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WoK Success


The Rooster

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I know that we are all (obviously) obsessed with The Way of Kings and are crazy looking forward to WoR, but does anyone know how well the book actually did.  It's stated on Wikipedia that it debuted #7 on the NYT Best Seller List which  to me sounds like a success.  I'm asking because I finally bought a Hardcover off of Amazon last month (after already having purchased a paperback to lend out to friends, a nook version and an audiobook off of Audible) and was shocked to see that I received a First Edition, First Printing!  Did they just make a butt-load of books, has the book underperformed, did I luck out, or is there a totally rational explanation involving digital sales (with tons of good 1.99 pricing), a quick paperback publication and this being a first edition in a long series.  Has anyone else bought a mint condition First Edition WoK recently?

Edited by agrooster
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I never thought about which edition of books I have, how can I see/check this?

Go to the Copyright page.  If it's a First Edition it will say "First Edition" then there will be a series of numbers like this.

 

0  9  8  7  6  5  4  3  2  1

 

This number sequence for most publishers in the US represents the printings.  The last number on the right represents which printing it is.  What I have listed above would be a first printing.

 

0  9  8  7  6  5

 

This would be a 5th printing.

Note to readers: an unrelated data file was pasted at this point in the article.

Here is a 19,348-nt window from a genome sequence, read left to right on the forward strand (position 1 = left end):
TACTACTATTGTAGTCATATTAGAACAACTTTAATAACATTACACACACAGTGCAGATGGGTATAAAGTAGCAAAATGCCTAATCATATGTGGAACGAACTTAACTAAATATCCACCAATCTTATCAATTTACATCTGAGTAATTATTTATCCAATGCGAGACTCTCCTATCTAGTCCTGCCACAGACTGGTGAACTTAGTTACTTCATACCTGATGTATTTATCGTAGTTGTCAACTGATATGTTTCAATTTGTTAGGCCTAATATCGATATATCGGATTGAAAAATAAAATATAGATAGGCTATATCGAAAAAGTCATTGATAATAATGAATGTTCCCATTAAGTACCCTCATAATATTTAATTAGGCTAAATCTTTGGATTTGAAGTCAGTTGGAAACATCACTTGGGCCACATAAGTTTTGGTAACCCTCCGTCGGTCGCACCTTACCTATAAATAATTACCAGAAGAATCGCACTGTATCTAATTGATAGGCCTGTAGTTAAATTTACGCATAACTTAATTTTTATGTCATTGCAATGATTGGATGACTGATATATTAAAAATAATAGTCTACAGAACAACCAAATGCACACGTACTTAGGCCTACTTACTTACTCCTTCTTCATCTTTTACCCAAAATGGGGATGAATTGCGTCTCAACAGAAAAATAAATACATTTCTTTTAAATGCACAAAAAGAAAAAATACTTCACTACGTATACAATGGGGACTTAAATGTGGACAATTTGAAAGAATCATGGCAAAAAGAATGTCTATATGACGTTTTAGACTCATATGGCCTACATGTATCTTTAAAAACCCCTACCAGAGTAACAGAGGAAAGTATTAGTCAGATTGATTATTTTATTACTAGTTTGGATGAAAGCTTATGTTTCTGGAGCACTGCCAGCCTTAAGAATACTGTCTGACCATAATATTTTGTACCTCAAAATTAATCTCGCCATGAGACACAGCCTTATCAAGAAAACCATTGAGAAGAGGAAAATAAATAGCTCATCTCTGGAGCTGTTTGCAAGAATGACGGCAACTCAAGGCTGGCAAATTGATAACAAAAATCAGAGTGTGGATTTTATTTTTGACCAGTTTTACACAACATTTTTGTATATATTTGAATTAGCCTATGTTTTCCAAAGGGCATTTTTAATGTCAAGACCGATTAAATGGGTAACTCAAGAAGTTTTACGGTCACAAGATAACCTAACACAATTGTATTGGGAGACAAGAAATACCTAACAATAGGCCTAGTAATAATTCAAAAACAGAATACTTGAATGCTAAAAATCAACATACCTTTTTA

Edited by agrooster
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Thanks a very lot! I just hoped, but I got a 4th edition. :)

 

Where did you get your hardcover Meg, if you don't mind my asking? 

 

I bet that mine was a 1st Edition due to getting it from Amazon.  They must buy mass quantities of copies direct from the publisher right from the get-go to keep their price points low.  I would have thought for their business model they would commit to large quantities in forecasting while ordering physical copies in smaller number as actual sales come in.  That's how you make your number look good to shareholders.   They must a different business model.

 

If anyone else has a hardcover bought recently, where did you get it and what Edition/Printing do you have.  I don't know why but this is fascinating me.

Edited by agrooster
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Where did you get your hardcover Meg, if you don't mind my asking?

 

 

No, I don't mind. I bought it from Amazon, too, two or three months ago. Thus I hoped I got a 1th edition, too, after I read your post. :)

IIRC Amazon didn't sell it directly, if this is understandable. I just searched Amazon again, but I can't trace back, why I remember this.

 

As a side note: "Vom Hersteller empfohlenes Alter: 14 - 18 Jahre" = recommended age: 14 to 18 years. Found on the amazon.de description of TWoK. :) On amazon.com there's no such a "recommendation".

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There are various possibilities. The most likely is that they use a first in first out inventory system. This would mean that they sell their most recent inventory first, and only sell the older stuff as they start to run low on new stuff. So if they ordered 10K copies, sold 9K, then ordered more, that last 1000 copies would be waiting for the second order to run out before being sold. Rinse and repeat. They may very well have sold thousands of second, third, and fourth addition copies and just ran out of them and started selling their remaining first addition copies until the next order comes in. I'd say you got lucky.